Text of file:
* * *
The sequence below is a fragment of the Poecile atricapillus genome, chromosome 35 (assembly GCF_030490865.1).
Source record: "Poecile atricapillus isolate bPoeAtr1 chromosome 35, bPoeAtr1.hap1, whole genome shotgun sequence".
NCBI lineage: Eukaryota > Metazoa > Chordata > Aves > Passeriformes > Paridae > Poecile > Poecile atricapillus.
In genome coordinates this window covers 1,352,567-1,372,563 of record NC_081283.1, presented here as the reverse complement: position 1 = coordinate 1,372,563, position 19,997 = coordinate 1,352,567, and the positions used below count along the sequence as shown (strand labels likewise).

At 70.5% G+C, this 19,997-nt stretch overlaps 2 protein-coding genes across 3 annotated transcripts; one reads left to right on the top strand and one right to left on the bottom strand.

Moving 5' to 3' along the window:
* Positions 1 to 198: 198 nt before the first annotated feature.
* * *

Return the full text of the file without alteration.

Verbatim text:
The sequence below is a fragment of the Poecile atricapillus genome, chromosome 35 (assembly GCF_030490865.1).
Source record: "Poecile atricapillus isolate bPoeAtr1 chromosome 35, bPoeAtr1.hap1, whole genome shotgun sequence".
NCBI lineage: Eukaryota > Metazoa > Chordata > Aves > Passeriformes > Paridae > Poecile > Poecile atricapillus.
In genome coordinates this window covers 1,352,567-1,372,563 of record NC_081283.1, presented here as the reverse complement: position 1 = coordinate 1,372,563, position 19,997 = coordinate 1,352,567, and the positions used below count along the sequence as shown (strand labels likewise).

At 70.5% G+C, this 19,997-nt stretch overlaps 2 protein-coding genes across 3 annotated transcripts; one reads left to right on the top strand and one right to left on the bottom strand.

Moving 5' to 3' along the window:
* Positions 1 to 198: 198 nt before the first annotated feature.